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Hospitals and health systems are constantly searching for the balance between quality- and productivity-based physician compensation, among other important physician compensation components. As payment systems based on value (as opposed to volume) are more frequently implemented, our healthcare clients are challenged to contemplate changing their physician compensation methodologies. To help you evaluate this trend and its potential impact on your organization’s physician compensation model, PYA has consolidated several survey statistics to consider when determining the portion of a physician’s compensation to be associated with the achievement of quality metrics.

Given the growing focus on alternative payment models within the healthcare industry, PYA has observed an increase in the use of quality-based incentives within a physician’s compensation structure. Historically, hospitals and health systems structured a physician’s compensation using primarily production-based performance metrics; in fact, if quality incentives were included in a provider’s compensation structure, the amount of compensation associated with quality was nominal, often only a few percentage points (e.g., less than 5%). However, based on PYA’s experience and relevant market trends, it is probable the use of quality-based compensation will continue to grow, or at a minimum, remain consistent with current trends, including, but not limited to, the following:

  1. According to the Merritt Hawkins 2020 Review of Physician and Advanced Practitioner Recruiting Incentives and the Impact of COVID-19, of the physician production bonuses studied, 64% featured quality-based metrics, up from 56% the previous year. 
  2. The American Medical Group Association (AMGA) 2020 Medical Group Compensation and Productivity Survey reports that, of the non-productivity incentive compensation offered by hospitals, the top two were quality-based. Specifically, of those hospitals and health systems incorporating non-productivity incentives into a provider’s compensation structure, the most common determinants were patient satisfaction and clinical quality/outcomes (78% for each), relatively consistent with the results reported by the 2019 survey (78% for patient satisfaction and 72% for clinical quality and outcomes).
  3. The SullivanCotter, Inc. 2020 Physician Compensation and Productivity Survey Report indicates that quality incentive compensation approximates 6% and 7% of a physician’s total compensation at the median and mean, respectively (for the all specialty groups category). This percentage rises to 9% at the 75th percentile, for comparison. More specifically, the amount of actual quality incentives as a percentage of total cash compensation paid to providers remained relatively consistent for primary care, medical, surgical, and hospital-based physicians from 2019 to 2020, ranging from approximately 5% to 7%.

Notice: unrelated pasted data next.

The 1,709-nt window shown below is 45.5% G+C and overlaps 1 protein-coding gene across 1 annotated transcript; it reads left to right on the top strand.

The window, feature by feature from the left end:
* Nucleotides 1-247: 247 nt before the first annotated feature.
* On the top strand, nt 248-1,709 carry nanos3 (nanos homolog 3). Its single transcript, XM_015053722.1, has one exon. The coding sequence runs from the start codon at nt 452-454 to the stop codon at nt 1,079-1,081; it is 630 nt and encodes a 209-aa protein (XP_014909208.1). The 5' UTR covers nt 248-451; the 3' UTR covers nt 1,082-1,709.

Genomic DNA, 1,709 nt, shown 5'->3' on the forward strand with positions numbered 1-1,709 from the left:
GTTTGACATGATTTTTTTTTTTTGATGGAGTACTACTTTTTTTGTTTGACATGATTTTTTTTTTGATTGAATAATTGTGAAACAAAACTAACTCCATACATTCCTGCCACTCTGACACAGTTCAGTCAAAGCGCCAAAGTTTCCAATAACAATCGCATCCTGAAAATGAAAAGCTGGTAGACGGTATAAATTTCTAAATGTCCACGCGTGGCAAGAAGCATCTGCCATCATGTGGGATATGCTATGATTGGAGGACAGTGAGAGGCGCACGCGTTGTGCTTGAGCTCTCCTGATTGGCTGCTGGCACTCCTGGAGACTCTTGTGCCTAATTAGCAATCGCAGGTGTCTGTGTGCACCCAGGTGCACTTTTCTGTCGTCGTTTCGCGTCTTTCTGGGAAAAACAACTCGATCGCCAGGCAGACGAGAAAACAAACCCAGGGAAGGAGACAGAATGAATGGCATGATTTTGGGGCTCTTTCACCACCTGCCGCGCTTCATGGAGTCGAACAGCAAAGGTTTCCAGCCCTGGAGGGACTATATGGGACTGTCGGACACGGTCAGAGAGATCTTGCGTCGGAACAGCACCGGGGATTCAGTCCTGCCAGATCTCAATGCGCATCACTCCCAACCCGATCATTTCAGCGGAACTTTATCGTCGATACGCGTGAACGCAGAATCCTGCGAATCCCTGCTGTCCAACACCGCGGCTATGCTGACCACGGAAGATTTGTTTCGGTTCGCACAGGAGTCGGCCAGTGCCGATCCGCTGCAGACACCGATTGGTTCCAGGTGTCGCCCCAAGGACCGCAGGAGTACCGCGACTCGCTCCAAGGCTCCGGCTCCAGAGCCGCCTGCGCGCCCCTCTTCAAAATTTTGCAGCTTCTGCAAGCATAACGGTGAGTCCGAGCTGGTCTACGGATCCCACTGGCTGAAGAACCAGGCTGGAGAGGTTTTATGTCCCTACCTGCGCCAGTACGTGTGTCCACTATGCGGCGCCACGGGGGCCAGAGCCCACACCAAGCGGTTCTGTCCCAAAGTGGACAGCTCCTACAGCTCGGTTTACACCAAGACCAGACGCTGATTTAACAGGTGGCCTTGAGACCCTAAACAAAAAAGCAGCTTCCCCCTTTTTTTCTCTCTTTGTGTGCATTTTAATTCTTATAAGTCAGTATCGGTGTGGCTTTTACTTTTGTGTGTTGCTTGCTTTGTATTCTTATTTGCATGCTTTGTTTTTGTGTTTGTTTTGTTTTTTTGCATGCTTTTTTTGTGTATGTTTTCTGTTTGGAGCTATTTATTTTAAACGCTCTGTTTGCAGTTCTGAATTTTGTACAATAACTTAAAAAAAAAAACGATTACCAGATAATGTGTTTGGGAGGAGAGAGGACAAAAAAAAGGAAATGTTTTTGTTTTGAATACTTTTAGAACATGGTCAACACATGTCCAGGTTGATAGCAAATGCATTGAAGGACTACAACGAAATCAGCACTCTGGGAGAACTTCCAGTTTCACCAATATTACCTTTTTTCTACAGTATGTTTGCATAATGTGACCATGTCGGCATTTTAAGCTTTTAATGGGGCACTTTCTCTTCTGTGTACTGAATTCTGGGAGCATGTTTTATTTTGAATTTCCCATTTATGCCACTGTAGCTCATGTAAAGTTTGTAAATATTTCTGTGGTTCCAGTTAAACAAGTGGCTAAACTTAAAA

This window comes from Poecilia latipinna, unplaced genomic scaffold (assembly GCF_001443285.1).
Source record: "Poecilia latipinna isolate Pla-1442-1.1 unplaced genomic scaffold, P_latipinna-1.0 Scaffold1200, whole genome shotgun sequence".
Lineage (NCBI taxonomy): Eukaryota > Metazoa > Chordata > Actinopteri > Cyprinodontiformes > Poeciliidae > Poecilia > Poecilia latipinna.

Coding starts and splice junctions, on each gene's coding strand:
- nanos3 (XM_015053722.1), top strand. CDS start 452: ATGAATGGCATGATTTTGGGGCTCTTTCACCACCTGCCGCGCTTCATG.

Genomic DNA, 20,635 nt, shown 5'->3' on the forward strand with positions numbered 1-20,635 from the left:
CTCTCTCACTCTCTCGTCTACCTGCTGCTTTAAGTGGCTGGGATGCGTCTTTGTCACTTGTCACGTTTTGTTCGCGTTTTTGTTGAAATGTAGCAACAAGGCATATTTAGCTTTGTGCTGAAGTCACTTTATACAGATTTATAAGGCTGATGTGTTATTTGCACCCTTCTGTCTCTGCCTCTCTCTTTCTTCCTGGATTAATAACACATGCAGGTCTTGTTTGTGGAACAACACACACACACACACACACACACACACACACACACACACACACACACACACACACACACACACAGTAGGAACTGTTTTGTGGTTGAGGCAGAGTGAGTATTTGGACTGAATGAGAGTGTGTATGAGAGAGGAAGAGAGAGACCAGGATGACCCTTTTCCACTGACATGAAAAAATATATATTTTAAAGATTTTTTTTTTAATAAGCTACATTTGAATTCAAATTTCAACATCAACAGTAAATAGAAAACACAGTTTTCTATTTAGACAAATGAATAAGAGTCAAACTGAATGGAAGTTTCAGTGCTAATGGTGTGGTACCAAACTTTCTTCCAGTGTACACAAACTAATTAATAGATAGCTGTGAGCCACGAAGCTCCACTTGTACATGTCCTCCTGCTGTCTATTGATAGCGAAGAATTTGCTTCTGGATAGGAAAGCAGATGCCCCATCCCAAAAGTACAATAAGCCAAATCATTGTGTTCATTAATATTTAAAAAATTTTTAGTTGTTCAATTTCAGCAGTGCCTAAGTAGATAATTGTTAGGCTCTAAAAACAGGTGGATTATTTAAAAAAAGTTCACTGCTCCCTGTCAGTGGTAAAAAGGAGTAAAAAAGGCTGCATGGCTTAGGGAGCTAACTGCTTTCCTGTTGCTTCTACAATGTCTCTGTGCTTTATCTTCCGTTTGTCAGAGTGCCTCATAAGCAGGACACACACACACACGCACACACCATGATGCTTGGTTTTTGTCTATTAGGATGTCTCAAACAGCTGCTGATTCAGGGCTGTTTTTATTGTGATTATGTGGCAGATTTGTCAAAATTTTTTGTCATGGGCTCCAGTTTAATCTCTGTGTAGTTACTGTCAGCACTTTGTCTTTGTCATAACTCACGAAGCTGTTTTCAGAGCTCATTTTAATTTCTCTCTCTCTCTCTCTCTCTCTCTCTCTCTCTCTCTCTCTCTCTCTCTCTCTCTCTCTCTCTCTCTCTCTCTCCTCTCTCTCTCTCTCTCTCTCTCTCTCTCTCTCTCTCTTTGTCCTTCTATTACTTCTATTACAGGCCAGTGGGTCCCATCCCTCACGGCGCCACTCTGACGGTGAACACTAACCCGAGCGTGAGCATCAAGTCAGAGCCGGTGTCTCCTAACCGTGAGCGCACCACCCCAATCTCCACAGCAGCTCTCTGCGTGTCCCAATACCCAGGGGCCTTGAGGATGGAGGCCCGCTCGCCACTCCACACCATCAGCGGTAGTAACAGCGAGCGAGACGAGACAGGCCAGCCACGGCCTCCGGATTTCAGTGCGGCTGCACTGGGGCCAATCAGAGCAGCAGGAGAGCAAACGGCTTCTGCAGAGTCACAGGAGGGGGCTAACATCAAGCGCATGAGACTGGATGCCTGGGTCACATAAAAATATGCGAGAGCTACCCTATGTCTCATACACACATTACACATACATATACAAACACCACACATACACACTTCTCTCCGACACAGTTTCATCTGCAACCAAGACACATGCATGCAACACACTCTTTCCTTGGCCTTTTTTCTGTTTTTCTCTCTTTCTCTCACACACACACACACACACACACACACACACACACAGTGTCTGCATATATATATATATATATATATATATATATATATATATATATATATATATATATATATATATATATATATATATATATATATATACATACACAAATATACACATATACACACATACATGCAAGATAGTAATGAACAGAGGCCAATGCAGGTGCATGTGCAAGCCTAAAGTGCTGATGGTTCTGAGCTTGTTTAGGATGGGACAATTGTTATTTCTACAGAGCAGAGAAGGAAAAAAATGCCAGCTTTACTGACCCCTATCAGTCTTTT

4. Based upon information reported by the Advisory Board, current trends indicate that approximately 5% to 20% of a physician’s compensation is determined by non-production-based incentives (e.g., quality metrics).

Quality performance compensation benchmark data varies by survey or resource and typically ranges from 5% to 20% of total compensation and may continue to grow as organizations begin to utilize this methodology to align physician incentives with hospital goals and patient care. In our experience, how much organizations pay for quality generally depends on the meaningfulness of, and difficulty associated with, accomplishing each quality metric (versus quality metrics that may maintain a certain standard of patient care). Other factors we encounter include the ability (or inability) to measure specific quality metrics with relevant sample sizes, whether the quality performance compensation is “at-risk” or “in addition to” the physician’s historical compensation as delineated further here, as well as identifying those metrics that are clinically relevant to caring for a specific patient population.

As the healthcare industry continues to transform from volume to value, hospitals and physicians should collaboratively consider the implementation of (and potential increase of) quality-based metrics in the development of their physician compensation model. Further, both parties should have a thorough understanding of goals to be accomplished via the use of specific quality performance metrics. If quality performance metrics are properly planned and implemented, physician incentives may align with hospital goals, and patient care can be improved while objectively and fairly compensating physician participation. 

If you have questions about quality performance metrics and/or would like an independent third-party expert to help in the development or evaluation of a physician compensation methodology, contact a PYA executive below at (800) 270-9629.

 

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